Enough is enough. Stand up for our country and what we believe in:
- Not taking ourselves too seriously
- Having a laugh
- Not being a ■■■■■■■■ (a David ■■■■-head)
- Not waving flags, dressing in flags, masturbating with flags. Leave the jingoism to the Seppos.
- I'm patriotic and I have nothing against patriotism. I love my country. But true Australian patriotism used to be understated, subtle. Not ram it down your throat and let's bash people.
Ladies and gentlemen of the jury, I present to you exhibit A:
‘National ■■■■■■■■ Day’ cafe sign stirs Australia Day controversy
POSTED THU 28 JAN 2016, 3:38PM
| Updated Thu 28 Jan 2016, 3:54pm
While the Hottest 100 was blaring, new Australians were being welcomed and Invasion Day rallies were being staged around the country, a relatively unassuming sign outside a cafe on NSW’s South Coast might not have seemed like a newsworthy deal.
But the owner of Mister Jones, a cafe in Bermagui, has copped it big time for this sign.
“The scope of the hatred has surpassed any meaning that could reasonably be inferred in my simple chalked jibe.” - Matt Chun.
After being picked up by Meanwhile In Australia on Facebook, commenters swarmed the post - with some labelling the sign’s message as “insulting” and “disrespectful.”
“Free speech doesn’t mean you SHOULD slander the country you live in,” one commenter wrote.
Another called the cafe owners “hipster arseholes”, while others said the sign was, at least, “not a very savvy business decision.”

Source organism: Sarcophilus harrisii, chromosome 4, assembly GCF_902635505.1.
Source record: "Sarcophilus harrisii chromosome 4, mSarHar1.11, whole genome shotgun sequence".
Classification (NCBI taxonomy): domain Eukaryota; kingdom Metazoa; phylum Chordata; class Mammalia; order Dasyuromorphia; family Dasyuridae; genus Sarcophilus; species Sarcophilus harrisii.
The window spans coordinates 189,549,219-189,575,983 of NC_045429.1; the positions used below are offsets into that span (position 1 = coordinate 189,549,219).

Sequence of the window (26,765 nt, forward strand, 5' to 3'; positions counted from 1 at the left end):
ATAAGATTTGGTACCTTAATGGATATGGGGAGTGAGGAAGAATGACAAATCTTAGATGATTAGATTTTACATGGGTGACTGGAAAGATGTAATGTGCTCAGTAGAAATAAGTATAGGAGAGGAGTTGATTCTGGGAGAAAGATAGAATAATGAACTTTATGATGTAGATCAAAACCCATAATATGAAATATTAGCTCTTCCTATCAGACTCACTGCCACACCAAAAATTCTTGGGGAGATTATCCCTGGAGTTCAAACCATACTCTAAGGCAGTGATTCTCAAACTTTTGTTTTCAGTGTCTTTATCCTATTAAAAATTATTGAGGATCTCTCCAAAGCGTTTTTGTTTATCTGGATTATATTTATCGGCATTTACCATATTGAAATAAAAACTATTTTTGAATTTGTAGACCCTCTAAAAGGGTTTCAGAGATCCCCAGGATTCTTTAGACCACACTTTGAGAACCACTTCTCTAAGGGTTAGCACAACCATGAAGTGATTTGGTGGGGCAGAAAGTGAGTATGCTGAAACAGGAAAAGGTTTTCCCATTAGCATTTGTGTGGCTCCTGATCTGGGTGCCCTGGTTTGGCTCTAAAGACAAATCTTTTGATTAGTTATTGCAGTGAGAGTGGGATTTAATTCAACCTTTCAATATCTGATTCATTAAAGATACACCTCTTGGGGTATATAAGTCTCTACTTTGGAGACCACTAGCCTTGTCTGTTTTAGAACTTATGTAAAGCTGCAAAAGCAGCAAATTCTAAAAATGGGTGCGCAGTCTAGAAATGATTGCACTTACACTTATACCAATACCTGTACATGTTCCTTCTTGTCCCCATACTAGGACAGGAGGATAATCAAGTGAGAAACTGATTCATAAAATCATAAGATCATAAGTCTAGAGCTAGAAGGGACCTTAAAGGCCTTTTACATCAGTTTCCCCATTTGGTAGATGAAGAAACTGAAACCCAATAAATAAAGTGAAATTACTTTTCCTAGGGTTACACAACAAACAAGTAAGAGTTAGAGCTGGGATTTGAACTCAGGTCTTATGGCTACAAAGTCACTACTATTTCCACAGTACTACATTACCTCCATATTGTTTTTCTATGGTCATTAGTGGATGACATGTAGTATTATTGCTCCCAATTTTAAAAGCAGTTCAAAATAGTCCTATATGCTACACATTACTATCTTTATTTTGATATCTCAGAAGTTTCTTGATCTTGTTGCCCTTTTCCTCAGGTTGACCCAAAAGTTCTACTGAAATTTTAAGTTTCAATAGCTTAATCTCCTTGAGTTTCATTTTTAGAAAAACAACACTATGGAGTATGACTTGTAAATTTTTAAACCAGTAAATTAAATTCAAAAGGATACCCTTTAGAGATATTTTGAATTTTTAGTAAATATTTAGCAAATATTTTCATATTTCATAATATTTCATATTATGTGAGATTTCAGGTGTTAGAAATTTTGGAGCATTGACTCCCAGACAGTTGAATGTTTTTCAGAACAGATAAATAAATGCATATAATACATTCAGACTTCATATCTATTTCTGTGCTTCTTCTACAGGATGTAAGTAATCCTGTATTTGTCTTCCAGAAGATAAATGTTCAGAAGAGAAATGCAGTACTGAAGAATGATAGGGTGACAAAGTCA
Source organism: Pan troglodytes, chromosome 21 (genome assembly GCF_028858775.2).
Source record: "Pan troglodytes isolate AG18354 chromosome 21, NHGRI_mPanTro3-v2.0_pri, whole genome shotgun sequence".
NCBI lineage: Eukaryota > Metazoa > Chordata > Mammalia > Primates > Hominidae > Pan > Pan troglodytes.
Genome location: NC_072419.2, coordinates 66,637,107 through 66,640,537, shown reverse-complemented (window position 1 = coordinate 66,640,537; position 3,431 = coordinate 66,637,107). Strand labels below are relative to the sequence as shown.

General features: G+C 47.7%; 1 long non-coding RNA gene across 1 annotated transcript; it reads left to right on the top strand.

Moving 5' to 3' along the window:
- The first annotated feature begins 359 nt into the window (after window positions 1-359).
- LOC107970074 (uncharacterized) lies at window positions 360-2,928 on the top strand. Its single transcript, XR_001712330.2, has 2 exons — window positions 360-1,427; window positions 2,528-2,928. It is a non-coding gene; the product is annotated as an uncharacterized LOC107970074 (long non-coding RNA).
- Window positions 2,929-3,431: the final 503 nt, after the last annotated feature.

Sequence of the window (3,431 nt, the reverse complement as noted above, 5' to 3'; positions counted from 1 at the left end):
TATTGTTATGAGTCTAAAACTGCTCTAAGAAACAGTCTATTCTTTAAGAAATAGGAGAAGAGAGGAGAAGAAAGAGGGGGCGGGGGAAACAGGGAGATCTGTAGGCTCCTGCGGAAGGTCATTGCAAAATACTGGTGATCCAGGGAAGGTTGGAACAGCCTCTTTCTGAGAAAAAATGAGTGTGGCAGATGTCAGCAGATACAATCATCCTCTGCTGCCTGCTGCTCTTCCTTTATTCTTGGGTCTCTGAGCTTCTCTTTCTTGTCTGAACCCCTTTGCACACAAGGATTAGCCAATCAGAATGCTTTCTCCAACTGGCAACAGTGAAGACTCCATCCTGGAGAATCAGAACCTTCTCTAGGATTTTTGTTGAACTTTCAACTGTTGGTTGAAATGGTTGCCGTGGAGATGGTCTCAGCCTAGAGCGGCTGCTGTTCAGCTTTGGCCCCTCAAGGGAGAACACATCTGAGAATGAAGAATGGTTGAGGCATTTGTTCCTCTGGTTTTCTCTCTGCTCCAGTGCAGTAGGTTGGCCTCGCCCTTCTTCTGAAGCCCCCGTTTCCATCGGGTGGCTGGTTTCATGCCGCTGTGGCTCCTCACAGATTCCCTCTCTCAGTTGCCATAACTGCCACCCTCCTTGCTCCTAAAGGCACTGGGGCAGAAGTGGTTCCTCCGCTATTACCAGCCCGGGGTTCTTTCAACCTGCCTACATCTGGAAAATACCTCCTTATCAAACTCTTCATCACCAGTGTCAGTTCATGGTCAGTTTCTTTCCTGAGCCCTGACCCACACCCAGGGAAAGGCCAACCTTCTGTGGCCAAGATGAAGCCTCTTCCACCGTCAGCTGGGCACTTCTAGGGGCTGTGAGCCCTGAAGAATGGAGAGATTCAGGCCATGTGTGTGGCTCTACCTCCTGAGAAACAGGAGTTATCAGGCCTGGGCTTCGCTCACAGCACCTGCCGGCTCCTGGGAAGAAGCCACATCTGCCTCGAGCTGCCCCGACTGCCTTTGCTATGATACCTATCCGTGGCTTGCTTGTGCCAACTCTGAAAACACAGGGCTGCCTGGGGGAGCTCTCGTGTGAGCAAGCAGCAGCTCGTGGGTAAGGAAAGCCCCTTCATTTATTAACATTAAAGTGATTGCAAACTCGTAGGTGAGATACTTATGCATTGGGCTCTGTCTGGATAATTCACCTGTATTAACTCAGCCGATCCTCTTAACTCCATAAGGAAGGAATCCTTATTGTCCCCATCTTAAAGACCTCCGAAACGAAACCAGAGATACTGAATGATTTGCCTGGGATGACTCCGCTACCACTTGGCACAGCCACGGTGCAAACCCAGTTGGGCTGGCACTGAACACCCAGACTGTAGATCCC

Others said it was a case of mistaken [‘■■■■■■■■’] identity. “Hahahahahaha!! The ■■■■■■■■■ that are ACTUALLY OFFENDED by this…”
Now Mister Jones’ owner Matt Chun has spoken out on the backlash that went a lot further than explicit facebook comments - he’s been abused over the phone and received death threats, Chun wrote on his Facebook page.
"Over the last days, messages have been cascading through my email account, containing unprintable abuse and describing group plans for physical attacks.
"My voicemail account has mercifully reached capacity and I’ve long stopped listening to the graphic and explicit death threats. These messages have been much more chilling than the thousands posted online.
"The provocative blackboard seems innocuous now, entirely disproportionate to the scale of the hatred.
Indeed, taken on face value, the blackboard was possibly the most Australian thing that one could write about ‘Australia Day’, in a country that claims to be proud of its ‘larrikin’ irreverence and self-effacing humour."
But Chun says while his sign attracted an overwhelming, and unexpected, bout of controversy, his stance on celebrating Australia Day remains steadfast.
"Celebrating January 26 at best trivialises - and at worst glorifies - the invasion of this continent, declaration of terra nullius, massacre and attempted genocide of its 30,000 year old indigenous population.
“It is a day spent reveling in the mindless perpetuation of old myths and the clumsy fabrication of new ones. It is no accident that ‘Australia Day’ has been so effectively co-opted by an extremist minority as a thinly veiled anniversary of white privilege.”
Chun’s post has been liked over 14,000 times and shared almost 4000 times on Facebook.
And while Chun found the door locks to his cafe “drilled out and the windows glued shut” on Tuesday, they had their "biggest ‘Australia Day’ crowd on record.
“Many people travelled from as far as Batemans Bay in the North and Merimbula in the South to drink a coffee and have a laugh.”